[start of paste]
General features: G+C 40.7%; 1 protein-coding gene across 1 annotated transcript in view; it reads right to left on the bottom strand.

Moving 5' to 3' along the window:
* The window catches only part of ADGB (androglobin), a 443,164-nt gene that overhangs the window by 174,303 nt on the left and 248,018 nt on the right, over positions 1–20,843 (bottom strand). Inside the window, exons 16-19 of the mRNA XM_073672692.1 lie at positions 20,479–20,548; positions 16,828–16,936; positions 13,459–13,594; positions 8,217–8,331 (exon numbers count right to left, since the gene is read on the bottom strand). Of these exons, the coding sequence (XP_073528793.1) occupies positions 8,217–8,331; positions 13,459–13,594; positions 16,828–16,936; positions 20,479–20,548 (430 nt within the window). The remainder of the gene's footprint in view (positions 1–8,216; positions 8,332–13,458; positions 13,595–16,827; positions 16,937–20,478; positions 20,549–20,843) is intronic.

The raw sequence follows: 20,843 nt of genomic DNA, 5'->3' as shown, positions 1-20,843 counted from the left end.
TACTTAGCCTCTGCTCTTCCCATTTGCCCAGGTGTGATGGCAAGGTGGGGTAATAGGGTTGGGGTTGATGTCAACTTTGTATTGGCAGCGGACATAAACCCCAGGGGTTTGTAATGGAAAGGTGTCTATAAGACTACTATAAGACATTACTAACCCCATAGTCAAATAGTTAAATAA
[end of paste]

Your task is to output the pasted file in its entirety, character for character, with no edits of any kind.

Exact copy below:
General features: G+C 40.7%; 1 protein-coding gene across 1 annotated transcript in view; it reads right to left on the bottom strand.

Moving 5' to 3' along the window:
* The window catches only part of ADGB (androglobin), a 443,164-nt gene that overhangs the window by 174,303 nt on the left and 248,018 nt on the right, over positions 1–20,843 (bottom strand). Inside the window, exons 16-19 of the mRNA XM_073672692.1 lie at positions 20,479–20,548; positions 16,828–16,936; positions 13,459–13,594; positions 8,217–8,331 (exon numbers count right to left, since the gene is read on the bottom strand). Of these exons, the coding sequence (XP_073528793.1) occupies positions 8,217–8,331; positions 13,459–13,594; positions 16,828–16,936; positions 20,479–20,548 (430 nt within the window). The remainder of the gene's footprint in view (positions 1–8,216; positions 8,332–13,458; positions 13,595–16,827; positions 16,937–20,478; positions 20,549–20,843) is intronic.

The raw sequence follows: 20,843 nt of genomic DNA, 5'->3' as shown, positions 1-20,843 counted from the left end.
TACTTAGCCTCTGCTCTTCCCATTTGCCCAGGTGTGATGGCAAGGTGGGGTAATAGGGTTGGGGTTGATGTCAACTTTGTATTGGCAGCGGACATAAACCCCAGGGGTTTGTAATGGAAAGGTGTCTATAAGACTACTATAAGACATTACTAACCCCATAGTCAAATAGTTAAATAA